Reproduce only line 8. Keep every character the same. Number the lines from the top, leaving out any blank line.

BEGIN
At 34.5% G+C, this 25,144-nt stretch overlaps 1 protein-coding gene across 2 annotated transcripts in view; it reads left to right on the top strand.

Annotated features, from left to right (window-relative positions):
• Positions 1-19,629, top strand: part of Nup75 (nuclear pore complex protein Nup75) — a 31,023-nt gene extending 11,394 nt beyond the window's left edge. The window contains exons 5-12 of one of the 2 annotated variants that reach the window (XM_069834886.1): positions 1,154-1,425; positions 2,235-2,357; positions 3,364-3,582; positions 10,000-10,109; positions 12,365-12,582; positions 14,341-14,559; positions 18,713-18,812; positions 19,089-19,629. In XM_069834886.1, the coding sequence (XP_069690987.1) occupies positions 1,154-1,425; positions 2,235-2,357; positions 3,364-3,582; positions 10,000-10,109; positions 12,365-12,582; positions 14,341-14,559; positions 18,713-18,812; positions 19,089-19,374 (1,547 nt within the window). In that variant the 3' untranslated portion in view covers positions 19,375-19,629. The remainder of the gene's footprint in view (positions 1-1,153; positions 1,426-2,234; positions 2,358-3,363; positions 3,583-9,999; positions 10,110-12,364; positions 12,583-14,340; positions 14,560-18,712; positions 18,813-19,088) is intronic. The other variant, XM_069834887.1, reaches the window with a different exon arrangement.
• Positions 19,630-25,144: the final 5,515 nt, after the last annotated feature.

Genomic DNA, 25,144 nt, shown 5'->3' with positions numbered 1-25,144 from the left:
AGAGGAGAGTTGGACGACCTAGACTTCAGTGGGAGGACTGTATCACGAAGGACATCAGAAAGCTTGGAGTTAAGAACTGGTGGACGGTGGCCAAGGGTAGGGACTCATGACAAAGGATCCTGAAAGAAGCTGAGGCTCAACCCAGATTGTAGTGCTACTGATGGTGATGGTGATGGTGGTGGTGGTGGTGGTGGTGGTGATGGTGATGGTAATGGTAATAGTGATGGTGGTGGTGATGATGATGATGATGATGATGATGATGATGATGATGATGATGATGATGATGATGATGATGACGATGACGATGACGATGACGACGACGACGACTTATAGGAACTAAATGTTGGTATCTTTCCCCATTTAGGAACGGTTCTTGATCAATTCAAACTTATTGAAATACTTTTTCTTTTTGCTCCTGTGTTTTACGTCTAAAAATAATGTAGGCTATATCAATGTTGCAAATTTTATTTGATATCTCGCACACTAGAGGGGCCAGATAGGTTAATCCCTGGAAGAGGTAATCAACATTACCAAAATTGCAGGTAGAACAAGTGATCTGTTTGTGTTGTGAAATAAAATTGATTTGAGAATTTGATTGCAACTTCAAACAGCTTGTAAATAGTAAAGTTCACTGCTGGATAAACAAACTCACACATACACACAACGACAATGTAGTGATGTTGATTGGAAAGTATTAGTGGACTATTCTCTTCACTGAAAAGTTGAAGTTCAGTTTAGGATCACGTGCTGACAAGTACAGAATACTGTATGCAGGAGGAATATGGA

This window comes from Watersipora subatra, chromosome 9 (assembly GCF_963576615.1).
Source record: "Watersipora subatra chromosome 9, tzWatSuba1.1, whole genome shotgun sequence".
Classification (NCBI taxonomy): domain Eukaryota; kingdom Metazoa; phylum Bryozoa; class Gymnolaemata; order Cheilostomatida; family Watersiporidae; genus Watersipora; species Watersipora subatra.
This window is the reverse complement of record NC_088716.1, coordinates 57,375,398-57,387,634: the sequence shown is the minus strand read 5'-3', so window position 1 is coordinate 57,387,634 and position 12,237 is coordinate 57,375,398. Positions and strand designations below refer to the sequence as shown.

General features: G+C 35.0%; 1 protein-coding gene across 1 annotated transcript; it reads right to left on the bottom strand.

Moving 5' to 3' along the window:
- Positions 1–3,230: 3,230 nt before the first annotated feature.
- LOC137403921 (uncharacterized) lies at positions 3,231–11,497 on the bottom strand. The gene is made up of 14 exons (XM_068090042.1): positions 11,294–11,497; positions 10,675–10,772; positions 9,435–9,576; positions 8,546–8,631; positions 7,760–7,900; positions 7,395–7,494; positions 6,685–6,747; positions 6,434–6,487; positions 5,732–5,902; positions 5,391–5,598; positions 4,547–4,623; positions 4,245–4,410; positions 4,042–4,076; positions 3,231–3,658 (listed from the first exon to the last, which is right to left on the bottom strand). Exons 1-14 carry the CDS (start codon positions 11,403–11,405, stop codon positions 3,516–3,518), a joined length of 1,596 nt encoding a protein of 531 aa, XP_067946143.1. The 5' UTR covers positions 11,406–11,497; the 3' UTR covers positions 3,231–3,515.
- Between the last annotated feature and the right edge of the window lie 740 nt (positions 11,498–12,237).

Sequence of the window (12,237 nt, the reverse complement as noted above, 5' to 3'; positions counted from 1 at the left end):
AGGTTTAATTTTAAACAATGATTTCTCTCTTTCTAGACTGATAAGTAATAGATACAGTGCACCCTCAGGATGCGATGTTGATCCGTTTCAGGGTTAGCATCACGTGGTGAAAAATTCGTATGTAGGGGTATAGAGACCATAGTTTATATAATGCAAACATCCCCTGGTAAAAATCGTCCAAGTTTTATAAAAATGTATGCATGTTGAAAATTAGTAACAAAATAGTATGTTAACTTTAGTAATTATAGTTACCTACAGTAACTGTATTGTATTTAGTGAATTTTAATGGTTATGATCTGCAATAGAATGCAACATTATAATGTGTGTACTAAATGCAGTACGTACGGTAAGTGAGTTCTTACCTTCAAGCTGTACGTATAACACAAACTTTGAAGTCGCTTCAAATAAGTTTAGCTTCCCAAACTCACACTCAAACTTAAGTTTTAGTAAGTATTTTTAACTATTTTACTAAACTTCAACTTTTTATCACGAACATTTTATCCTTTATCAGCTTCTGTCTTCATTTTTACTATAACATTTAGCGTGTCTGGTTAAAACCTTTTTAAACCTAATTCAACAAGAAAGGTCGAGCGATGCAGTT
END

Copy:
Source record: "Watersipora subatra chromosome 9, tzWatSuba1.1, whole genome shotgun sequence".